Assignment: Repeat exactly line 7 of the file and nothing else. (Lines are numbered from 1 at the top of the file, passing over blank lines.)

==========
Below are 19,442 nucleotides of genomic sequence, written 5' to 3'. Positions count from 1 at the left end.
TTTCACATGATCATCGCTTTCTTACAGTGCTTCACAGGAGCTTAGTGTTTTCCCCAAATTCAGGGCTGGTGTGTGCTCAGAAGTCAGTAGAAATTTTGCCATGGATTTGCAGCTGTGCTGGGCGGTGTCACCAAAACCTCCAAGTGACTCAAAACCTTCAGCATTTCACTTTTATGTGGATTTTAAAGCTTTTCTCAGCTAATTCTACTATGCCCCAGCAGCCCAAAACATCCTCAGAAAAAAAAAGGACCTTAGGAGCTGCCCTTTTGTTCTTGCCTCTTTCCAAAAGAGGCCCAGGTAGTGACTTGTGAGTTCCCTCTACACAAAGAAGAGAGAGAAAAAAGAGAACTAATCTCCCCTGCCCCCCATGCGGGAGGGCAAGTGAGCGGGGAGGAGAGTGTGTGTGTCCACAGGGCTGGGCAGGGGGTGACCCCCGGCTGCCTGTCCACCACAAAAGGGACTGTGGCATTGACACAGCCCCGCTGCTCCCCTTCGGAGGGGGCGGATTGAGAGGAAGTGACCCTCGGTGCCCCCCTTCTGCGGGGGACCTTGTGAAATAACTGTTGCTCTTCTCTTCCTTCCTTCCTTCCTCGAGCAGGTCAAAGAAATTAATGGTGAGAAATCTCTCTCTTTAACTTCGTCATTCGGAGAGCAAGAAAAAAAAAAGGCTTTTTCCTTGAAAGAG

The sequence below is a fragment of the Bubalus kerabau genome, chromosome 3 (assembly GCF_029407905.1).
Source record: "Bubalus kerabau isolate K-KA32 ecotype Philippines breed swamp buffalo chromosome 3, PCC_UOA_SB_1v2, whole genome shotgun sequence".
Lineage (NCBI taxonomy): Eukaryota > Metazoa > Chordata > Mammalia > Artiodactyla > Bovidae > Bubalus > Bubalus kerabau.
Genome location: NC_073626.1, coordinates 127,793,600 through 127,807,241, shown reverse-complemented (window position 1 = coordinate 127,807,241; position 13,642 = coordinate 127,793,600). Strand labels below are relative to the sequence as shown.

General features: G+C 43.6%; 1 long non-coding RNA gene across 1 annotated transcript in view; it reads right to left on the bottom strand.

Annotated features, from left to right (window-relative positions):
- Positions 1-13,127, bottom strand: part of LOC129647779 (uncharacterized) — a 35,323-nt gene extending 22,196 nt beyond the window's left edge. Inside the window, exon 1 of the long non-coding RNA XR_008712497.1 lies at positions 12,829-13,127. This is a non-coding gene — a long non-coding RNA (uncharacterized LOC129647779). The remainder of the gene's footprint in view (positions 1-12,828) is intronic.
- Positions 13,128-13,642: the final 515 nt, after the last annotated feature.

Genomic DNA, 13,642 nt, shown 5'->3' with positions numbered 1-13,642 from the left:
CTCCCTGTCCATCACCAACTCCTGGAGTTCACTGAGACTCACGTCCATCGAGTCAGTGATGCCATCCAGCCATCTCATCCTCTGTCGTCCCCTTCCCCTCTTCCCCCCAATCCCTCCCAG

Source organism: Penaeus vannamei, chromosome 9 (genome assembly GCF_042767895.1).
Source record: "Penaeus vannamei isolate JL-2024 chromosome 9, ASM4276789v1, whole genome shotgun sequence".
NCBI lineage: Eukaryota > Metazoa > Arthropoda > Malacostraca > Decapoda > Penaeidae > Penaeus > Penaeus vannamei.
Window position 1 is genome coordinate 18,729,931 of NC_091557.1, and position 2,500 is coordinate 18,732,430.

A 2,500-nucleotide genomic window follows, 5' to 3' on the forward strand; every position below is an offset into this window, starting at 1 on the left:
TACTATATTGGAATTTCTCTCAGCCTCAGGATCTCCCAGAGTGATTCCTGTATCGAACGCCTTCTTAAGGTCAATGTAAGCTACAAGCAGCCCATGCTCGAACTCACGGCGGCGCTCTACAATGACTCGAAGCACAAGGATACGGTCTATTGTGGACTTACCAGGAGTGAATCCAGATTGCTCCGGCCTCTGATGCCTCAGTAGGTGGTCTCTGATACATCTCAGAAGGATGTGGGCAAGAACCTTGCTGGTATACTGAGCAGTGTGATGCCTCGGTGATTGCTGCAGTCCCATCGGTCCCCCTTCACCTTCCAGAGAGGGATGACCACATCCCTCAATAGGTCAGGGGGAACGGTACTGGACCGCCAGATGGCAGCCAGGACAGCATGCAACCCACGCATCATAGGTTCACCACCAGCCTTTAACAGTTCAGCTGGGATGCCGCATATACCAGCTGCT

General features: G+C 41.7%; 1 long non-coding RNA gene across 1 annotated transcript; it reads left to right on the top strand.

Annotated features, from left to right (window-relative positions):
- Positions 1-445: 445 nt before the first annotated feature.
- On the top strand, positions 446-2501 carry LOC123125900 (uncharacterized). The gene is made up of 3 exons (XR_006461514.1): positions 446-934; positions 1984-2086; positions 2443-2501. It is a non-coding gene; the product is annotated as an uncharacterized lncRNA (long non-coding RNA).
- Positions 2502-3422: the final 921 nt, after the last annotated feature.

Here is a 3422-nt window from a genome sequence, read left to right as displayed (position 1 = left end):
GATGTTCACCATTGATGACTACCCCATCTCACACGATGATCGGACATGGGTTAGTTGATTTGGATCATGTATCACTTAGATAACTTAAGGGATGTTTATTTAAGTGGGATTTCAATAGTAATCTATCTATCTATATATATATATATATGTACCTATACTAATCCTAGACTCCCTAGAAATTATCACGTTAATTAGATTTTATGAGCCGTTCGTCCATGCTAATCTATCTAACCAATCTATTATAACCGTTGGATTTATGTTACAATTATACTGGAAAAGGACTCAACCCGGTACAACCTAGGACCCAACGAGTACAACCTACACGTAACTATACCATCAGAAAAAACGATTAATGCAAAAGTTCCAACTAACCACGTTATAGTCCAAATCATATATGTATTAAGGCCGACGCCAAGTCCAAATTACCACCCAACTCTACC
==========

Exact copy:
General features: G+C 43.6%; 1 long non-coding RNA gene across 1 annotated transcript in view; it reads right to left on the bottom strand.